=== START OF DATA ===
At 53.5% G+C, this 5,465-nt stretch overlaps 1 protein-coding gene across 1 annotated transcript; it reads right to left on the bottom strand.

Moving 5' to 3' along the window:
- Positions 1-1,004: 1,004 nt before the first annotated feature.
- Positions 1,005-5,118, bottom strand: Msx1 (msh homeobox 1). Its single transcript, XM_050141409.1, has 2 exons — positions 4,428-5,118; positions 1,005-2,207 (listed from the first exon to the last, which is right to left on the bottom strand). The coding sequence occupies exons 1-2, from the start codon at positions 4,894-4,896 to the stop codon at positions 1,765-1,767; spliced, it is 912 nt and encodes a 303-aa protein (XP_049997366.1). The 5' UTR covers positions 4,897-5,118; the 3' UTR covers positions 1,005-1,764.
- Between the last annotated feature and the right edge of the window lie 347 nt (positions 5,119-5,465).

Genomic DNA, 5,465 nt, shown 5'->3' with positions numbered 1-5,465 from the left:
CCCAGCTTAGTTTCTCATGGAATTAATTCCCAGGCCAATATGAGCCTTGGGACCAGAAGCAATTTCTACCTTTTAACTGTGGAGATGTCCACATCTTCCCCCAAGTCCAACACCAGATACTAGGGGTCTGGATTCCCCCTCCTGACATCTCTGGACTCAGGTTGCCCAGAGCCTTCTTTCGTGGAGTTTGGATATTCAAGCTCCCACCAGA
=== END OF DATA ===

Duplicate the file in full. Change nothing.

At 53.5% G+C, this 5,465-nt stretch overlaps 1 protein-coding gene across 1 annotated transcript; it reads right to left on the bottom strand.

Moving 5' to 3' along the window:
- Positions 1-1,004: 1,004 nt before the first annotated feature.
- Positions 1,005-5,118, bottom strand: Msx1 (msh homeobox 1). Its single transcript, XM_050141409.1, has 2 exons — positions 4,428-5,118; positions 1,005-2,207 (listed from the first exon to the last, which is right to left on the bottom strand). The coding sequence occupies exons 1-2, from the start codon at positions 4,894-4,896 to the stop codon at positions 1,765-1,767; spliced, it is 912 nt and encodes a 303-aa protein (XP_049997366.1). The 5' UTR covers positions 4,897-5,118; the 3' UTR covers positions 1,005-1,764.
- Between the last annotated feature and the right edge of the window lie 347 nt (positions 5,119-5,465).

Genomic DNA, 5,465 nt, shown 5'->3' with positions numbered 1-5,465 from the left:
CCCAGCTTAGTTTCTCATGGAATTAATTCCCAGGCCAATATGAGCCTTGGGACCAGAAGCAATTTCTACCTTTTAACTGTGGAGATGTCCACATCTTCCCCCAAGTCCAACACCAGATACTAGGGGTCTGGATTCCCCCTCCTGACATCTCTGGACTCAGGTTGCCCAGAGCCTTCTTTCGTGGAGTTTGGATATTCAAGCTCCCACCAGA